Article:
Reply 6, posted (8 years 9 months 3 weeks 4 days 2 hours ago) and read 3932 times:

Yes, flights from the UK are typically cheaper than from other EU countries, but for all but LHR they're relatively expensive and inconvenient and time-consuming: they all involve a stop enroute (except from MAN with TK, although AZ is normally cheaper). The airline would offer:

Far cheaper price;

Unbeatable punctuality;

Unbeatably good simple customer service/helping - always fantastically helpful, courteous, professional and friendly, but with a sense-of-humour;

A far quicker journey;

Less stress and tiredness because it'd be quicker and non-stop;

Less time at the airports;

Less time to collect luggage;

Far fewer lost begs;

A quick-and-simple way to buy tickets with no fuss or hassle;

An unbeatably quick way to check-in (ideally via online);

And so forth.

There is FAR more to low-cost carriers than merely the occasional very low price.

The downside is that it would, from EMA, LPL and PIK, be 2-4-times-weekly.

What you must realise is that there would be a hellava lot of Turkish people flying - because they either couldn't afford to pay the much higher fares or don't want to. This will be especially important when Turkey enters the EU. There is a HUGE amount of Turkish workers in Germany. You might even get people travelling overland from Syria, Iran, Armenia, etc., to Istanbul to connect. A bit like Ryanair transporting a lot of Polish/Latvians/Lithuanians who couldn't previously afford to travel.

[Edited 2006-01-05 02:06:06]


"Everyone writing for the Telegraph knows that the way to grab eyeballs is with Ryanair and/or sex."
User currently offlinePlymSpotter From Spain, joined Jun 2004, 11672 posts, RR: 60
Reply 7, posted (8 years 9 months 3 weeks 4 days 1 hour ago) and read 3914 times:

Very good plan James, I particularly like the notion of return flights flying through the night back to Turkey. If you are on a really tight budget this will save spending a night in a hotel/hostel.

Any idea of a name yet Wink

Dan Smile



...love is just a camouflage for what resembles rage again...
User currently offlinePe@rson From United Kingdom, joined Jan 2001, 19236 posts, RR: 52
Reply 8, posted (8 years 9 months 3 weeks 4 days 1 hour ago) and read 3909 times:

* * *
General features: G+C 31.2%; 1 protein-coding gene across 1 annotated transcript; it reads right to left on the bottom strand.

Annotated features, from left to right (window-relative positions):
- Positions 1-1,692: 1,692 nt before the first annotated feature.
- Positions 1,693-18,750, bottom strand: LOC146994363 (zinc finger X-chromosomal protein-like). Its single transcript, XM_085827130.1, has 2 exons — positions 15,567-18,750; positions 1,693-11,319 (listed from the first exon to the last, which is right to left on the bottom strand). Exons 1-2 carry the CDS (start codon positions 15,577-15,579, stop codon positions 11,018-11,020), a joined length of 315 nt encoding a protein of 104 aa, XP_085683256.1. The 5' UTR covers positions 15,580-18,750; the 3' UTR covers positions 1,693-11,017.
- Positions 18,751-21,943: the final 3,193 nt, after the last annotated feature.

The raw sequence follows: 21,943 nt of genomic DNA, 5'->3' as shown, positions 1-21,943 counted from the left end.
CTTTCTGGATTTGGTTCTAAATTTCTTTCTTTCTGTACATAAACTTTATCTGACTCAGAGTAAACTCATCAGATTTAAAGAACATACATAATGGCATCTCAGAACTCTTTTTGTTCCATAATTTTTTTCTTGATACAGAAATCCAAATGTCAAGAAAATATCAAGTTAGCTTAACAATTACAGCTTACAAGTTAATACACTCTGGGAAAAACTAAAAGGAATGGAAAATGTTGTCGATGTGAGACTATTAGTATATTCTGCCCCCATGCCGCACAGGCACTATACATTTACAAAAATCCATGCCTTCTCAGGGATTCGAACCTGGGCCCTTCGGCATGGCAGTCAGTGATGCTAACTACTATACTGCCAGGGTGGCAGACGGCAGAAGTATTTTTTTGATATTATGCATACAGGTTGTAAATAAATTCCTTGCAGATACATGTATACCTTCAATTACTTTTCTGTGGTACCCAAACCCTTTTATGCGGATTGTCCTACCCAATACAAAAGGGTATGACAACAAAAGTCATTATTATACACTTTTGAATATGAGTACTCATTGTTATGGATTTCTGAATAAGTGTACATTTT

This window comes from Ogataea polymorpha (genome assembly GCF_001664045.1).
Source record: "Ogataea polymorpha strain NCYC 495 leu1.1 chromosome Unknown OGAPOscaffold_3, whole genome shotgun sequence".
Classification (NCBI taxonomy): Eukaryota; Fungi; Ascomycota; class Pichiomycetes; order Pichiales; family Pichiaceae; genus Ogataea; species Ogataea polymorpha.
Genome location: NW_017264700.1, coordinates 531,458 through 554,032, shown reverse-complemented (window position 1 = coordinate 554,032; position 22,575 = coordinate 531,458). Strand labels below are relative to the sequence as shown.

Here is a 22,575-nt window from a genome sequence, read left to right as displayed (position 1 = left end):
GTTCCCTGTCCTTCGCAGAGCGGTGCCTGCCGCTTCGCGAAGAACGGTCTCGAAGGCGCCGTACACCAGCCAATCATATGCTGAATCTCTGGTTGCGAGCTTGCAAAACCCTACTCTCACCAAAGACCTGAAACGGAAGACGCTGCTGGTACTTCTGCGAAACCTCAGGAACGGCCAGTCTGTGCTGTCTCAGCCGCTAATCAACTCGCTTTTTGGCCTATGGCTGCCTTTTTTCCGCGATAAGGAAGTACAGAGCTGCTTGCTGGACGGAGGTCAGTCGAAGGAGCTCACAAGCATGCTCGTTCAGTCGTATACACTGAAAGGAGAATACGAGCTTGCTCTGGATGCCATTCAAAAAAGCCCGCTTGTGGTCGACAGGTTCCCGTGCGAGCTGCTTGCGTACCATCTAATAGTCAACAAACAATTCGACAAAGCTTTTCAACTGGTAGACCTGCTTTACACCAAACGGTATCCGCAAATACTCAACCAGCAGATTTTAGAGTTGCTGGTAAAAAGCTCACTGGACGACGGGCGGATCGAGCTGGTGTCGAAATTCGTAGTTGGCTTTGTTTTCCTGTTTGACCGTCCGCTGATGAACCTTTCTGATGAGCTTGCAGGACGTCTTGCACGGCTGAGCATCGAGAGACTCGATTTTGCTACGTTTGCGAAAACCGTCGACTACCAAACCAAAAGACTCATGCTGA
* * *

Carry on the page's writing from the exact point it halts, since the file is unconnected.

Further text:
Quoting PlymSpotter (Reply 7):
Very good plan James, I particularly like the notion of return flights flying through the night back to Turkey. If you are on a really tight budget this will save spending a night in a hotel/hostel.

Yes. On longer flights, such as STN/BVA/EMA/LPL/PIK/DUB/etc., that'd be a good - and essential - way to help increase staff and aircraft utilisation.

Quoting PlymSpotter (Reply 7):
Any idea of a name yet

I have a very good name for a low-cost carrier, but I don't think it'd be as good once it's in Turkish. It's Fly.com or Flynow.com. The slogan for either is 'And you're there!' So:

Fly.com - and you're there!

Or

Flynow.com - and you're there!

Think about it. It's very clever, even if I do say so myself.   Wink The 'And you're there!' bit is obviously indicative of the ease and simplicity with which it is to fly with the airline. No hassle, no bullshit.

[Edited 2006-01-05 02:47:35]


"Everyone writing for the Telegraph knows that the way to grab eyeballs is with Ryanair and/or sex."
User currently offlineTK787 From United States of America, joined Jan 2006, 4455 posts, RR: 12
Reply 9, posted (8 years 9 months 3 weeks 4 days 1 hour ago) and read 3898 times:

Quoting Pe@rson (Reply 6):
What you must realise is that there would be a hellava lot of Turkish people flying - because they either couldn't afford to pay the much higher fares or don't want to. This will be especially important when Turkey enters the EU. There is a HUGE amount of Turkish workers in Germany. You might even get people travelling overland from Syria, Iran, Armenia, etc., to Istanbul to connect. A bit like Ryanair transporting a lot of Polish/Latvians/Lithuanians who couldn't previously afford to travel.

Looks like you have spent a quiet a lot of time on this business plan, on the other hand there are few things I am not so sure of:

-SAW is a very small airport, and a longs way from IST for all those transfers.

-One of the biggest reasons Turkish people are not flying to Europe is not the cost, but the visas, and the $50 exit fee. You mentioned "when she enters EU". That is not likely.